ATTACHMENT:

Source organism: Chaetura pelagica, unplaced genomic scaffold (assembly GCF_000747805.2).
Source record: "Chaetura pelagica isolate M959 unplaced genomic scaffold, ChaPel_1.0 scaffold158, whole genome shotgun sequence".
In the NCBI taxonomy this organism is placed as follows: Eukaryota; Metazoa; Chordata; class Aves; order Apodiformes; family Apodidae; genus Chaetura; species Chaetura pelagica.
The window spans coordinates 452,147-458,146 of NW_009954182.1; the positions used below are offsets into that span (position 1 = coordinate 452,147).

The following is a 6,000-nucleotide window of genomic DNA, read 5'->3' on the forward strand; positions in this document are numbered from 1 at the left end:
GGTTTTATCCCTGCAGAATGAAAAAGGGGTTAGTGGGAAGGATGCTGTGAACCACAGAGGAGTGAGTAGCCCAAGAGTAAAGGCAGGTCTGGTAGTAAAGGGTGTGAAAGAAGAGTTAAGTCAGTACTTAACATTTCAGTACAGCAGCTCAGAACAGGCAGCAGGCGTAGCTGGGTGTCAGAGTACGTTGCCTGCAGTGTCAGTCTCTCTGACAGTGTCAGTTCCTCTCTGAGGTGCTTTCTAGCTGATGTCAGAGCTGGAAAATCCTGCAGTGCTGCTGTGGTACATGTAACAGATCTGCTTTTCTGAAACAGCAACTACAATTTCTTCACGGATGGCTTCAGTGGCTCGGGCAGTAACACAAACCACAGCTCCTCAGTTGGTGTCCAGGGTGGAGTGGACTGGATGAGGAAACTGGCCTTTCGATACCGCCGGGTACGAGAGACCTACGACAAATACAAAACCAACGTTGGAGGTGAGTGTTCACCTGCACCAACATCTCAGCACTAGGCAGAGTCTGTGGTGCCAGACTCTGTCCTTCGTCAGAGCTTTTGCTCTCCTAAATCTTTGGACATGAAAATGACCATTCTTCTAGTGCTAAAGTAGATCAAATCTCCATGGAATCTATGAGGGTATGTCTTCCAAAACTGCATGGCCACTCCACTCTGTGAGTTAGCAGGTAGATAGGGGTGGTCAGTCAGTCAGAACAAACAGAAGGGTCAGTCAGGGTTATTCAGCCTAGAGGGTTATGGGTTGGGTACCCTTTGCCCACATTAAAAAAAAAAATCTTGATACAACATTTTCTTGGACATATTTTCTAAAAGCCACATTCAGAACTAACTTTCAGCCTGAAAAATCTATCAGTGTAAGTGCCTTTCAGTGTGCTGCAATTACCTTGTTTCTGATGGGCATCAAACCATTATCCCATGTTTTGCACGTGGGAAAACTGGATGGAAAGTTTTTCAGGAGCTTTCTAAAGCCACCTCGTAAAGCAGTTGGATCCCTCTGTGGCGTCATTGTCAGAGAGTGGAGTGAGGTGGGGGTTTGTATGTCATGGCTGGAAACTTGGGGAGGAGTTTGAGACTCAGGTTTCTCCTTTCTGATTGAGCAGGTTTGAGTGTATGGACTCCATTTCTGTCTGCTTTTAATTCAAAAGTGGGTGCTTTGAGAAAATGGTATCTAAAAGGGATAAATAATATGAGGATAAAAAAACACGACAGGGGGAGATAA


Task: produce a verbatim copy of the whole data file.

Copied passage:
Source organism: Chaetura pelagica, unplaced genomic scaffold (assembly GCF_000747805.2).
Source record: "Chaetura pelagica isolate M959 unplaced genomic scaffold, ChaPel_1.0 scaffold158, whole genome shotgun sequence".
In the NCBI taxonomy this organism is placed as follows: Eukaryota; Metazoa; Chordata; class Aves; order Apodiformes; family Apodidae; genus Chaetura; species Chaetura pelagica.
The window spans coordinates 452,147-458,146 of NW_009954182.1; the positions used below are offsets into that span (position 1 = coordinate 452,147).

The following is a 6,000-nucleotide window of genomic DNA, read 5'->3' on the forward strand; positions in this document are numbered from 1 at the left end:
GGTTTTATCCCTGCAGAATGAAAAAGGGGTTAGTGGGAAGGATGCTGTGAACCACAGAGGAGTGAGTAGCCCAAGAGTAAAGGCAGGTCTGGTAGTAAAGGGTGTGAAAGAAGAGTTAAGTCAGTACTTAACATTTCAGTACAGCAGCTCAGAACAGGCAGCAGGCGTAGCTGGGTGTCAGAGTACGTTGCCTGCAGTGTCAGTCTCTCTGACAGTGTCAGTTCCTCTCTGAGGTGCTTTCTAGCTGATGTCAGAGCTGGAAAATCCTGCAGTGCTGCTGTGGTACATGTAACAGATCTGCTTTTCTGAAACAGCAACTACAATTTCTTCACGGATGGCTTCAGTGGCTCGGGCAGTAACACAAACCACAGCTCCTCAGTTGGTGTCCAGGGTGGAGTGGACTGGATGAGGAAACTGGCCTTTCGATACCGCCGGGTACGAGAGACCTACGACAAATACAAAACCAACGTTGGAGGTGAGTGTTCACCTGCACCAACATCTCAGCACTAGGCAGAGTCTGTGGTGCCAGACTCTGTCCTTCGTCAGAGCTTTTGCTCTCCTAAATCTTTGGACATGAAAATGACCATTCTTCTAGTGCTAAAGTAGATCAAATCTCCATGGAATCTATGAGGGTATGTCTTCCAAAACTGCATGGCCACTCCACTCTGTGAGTTAGCAGGTAGATAGGGGTGGTCAGTCAGTCAGAACAAACAGAAGGGTCAGTCAGGGTTATTCAGCCTAGAGGGTTATGGGTTGGGTACCCTTTGCCCACATTAAAAAAAAAAATCTTGATACAACATTTTCTTGGACATATTTTCTAAAAGCCACATTCAGAACTAACTTTCAGCCTGAAAAATCTATCAGTGTAAGTGCCTTTCAGTGTGCTGCAATTACCTTGTTTCTGATGGGCATCAAACCATTATCCCATGTTTTGCACGTGGGAAAACTGGATGGAAAGTTTTTCAGGAGCTTTCTAAAGCCACCTCGTAAAGCAGTTGGATCCCTCTGTGGCGTCATTGTCAGAGAGTGGAGTGAGGTGGGGGTTTGTATGTCATGGCTGGAAACTTGGGGAGGAGTTTGAGACTCAGGTTTCTCCTTTCTGATTGAGCAGGTTTGAGTGTATGGACTCCATTTCTGTCTGCTTTTAATTCAAAAGTGGGTGCTTTGAGAAAATGGTATCTAAAAGGGATAAATAATATGAGGATAAAAAAACACGACAGGGGGAGATAA